In this unashamedly revisionist account, the American academic historian Sean McMeekin asserts that we have been looking at the war through the wrong end of the telescope. The tyrant who, while not launching the conflict, took advantage of the circumstances that it presented at every turn, and certainly ended up by winning it, he says, was the man he constantly calls the Vozhd (the boss): Joseph Stalin.
The volume is impressive even by the standard of histories of the second world war. It is more than 800 pages long, including a 20-page list of archival collections and files consulted. The list of source publications and literature is even longer, while the notes, often limited to citations, occupy more than 90 pages. The book is well researched and very well written. It puts forward new ideas and revives some old ones to challenge current mainstream interpretations of the conflict... To cite McMeekin, Stalin’s War is not “a comprehensive history of the second world war”. But the author is also right to suggest that his is a new look at the conflict, which poses new questions and, one should add, provides new and often unexpected answers to the old ones.
That is indeed provocative, but strangely none of it is new. The isolationist strand of the American right from America First through McCarthyites to Pat Buchanan has always believed this version of the Second World War. Since the late 1930s their publications and their partisans have argued that this war against the Nazis was the wrong war, fought in effect to help atheist communism, and prosecuted by a president who was both unscrupulous and naive. When he wasn’t being just a dupe of the communists. And at every stage they have lost this argument. McMeekin has just reopened it.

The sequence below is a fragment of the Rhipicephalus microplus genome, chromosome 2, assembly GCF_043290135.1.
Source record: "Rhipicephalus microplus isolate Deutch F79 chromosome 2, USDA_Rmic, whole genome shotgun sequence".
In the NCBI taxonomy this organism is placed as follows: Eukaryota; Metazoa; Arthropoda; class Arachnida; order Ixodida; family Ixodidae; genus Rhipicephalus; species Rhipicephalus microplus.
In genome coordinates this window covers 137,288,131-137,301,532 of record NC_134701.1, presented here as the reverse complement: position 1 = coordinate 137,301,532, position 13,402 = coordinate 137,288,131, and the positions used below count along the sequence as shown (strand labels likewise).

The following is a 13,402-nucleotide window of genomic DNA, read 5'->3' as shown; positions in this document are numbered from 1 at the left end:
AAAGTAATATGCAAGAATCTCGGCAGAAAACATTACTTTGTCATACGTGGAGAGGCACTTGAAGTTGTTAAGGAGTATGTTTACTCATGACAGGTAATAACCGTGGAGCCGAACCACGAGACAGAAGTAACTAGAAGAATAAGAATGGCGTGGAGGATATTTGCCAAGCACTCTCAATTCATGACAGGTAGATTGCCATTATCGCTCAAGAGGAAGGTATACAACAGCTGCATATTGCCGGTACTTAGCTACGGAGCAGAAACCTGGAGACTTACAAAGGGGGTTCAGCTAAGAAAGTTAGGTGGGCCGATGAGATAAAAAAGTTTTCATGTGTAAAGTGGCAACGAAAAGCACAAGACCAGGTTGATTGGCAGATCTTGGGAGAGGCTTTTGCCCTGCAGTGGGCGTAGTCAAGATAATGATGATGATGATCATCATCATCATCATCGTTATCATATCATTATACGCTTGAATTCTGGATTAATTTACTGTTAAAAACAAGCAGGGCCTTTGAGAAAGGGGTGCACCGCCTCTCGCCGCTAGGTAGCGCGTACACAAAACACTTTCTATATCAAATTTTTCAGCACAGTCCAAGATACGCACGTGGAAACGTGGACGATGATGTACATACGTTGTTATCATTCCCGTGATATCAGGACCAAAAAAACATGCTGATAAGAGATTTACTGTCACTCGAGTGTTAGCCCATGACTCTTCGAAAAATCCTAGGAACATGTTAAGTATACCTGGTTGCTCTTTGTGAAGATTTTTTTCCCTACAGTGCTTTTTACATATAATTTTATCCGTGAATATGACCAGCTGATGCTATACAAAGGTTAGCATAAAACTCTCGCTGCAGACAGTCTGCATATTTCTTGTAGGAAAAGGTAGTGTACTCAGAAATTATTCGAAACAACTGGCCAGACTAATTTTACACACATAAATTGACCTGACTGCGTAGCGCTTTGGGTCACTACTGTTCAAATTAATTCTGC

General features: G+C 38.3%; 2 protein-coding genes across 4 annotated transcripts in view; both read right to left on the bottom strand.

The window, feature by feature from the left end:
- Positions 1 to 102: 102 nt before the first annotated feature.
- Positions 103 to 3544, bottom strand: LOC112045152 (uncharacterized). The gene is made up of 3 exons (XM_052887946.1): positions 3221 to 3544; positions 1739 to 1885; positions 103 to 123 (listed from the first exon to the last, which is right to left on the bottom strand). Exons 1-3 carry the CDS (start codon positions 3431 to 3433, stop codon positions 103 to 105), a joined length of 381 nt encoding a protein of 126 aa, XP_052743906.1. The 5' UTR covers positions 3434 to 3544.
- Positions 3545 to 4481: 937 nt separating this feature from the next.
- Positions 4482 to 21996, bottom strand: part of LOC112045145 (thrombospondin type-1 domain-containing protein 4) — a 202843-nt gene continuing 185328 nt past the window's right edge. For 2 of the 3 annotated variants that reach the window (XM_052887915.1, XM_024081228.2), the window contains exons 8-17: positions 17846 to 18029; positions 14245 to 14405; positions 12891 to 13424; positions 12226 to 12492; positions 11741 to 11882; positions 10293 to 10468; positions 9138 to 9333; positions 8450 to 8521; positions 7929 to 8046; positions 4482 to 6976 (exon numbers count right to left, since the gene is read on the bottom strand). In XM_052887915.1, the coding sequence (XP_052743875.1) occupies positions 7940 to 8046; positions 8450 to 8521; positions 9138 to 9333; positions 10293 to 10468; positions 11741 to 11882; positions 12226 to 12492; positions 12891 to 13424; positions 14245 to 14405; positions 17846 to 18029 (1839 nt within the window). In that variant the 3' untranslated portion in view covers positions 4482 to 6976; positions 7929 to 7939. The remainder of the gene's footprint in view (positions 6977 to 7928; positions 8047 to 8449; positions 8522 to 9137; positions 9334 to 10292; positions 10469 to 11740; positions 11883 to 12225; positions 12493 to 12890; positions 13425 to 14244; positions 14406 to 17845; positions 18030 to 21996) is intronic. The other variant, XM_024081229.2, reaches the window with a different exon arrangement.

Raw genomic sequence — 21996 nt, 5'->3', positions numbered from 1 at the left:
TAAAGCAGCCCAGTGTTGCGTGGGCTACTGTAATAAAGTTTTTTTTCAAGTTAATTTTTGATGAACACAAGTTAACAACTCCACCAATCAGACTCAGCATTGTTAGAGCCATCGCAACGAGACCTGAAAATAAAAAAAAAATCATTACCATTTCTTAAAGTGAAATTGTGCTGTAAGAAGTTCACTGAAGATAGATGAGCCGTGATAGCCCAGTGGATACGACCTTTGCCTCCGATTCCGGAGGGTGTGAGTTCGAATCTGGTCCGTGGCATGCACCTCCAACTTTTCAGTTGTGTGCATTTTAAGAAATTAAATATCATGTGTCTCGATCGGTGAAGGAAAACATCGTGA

McMeekin is right that we have for too long cast the second world war as the good one. His book will, as he must hope, make us re-evaluate the war and its consequences. A warning, though. In looking at the decisions and compromises with Stalin made by the British and Americans, let us remember what they faced and consider the possible and not, like the movie, the fantastic.
Challenging as all this is, I find it overwhelmingly unconvincing. Most readers will find the idea of dealing with Hitler a moral obscenity, although McMeekin is right to point out that Stalin was little better. However, some of his claims are little more than fantasy: the idea of an Allied intervention in Finland is surely no more realistic than a Churchill-Hitler rapprochement after Hess’s flight to Scotland. And although making Stalin the centre of the story is an intriguing exercise, McMeekin’s approach is far too one-sided to be satisfying. He seems too keen to shock, to say the unsayable. As a result, his book reads less like a serious scholarly history than a provocative thought experiment that has got completely out of hand.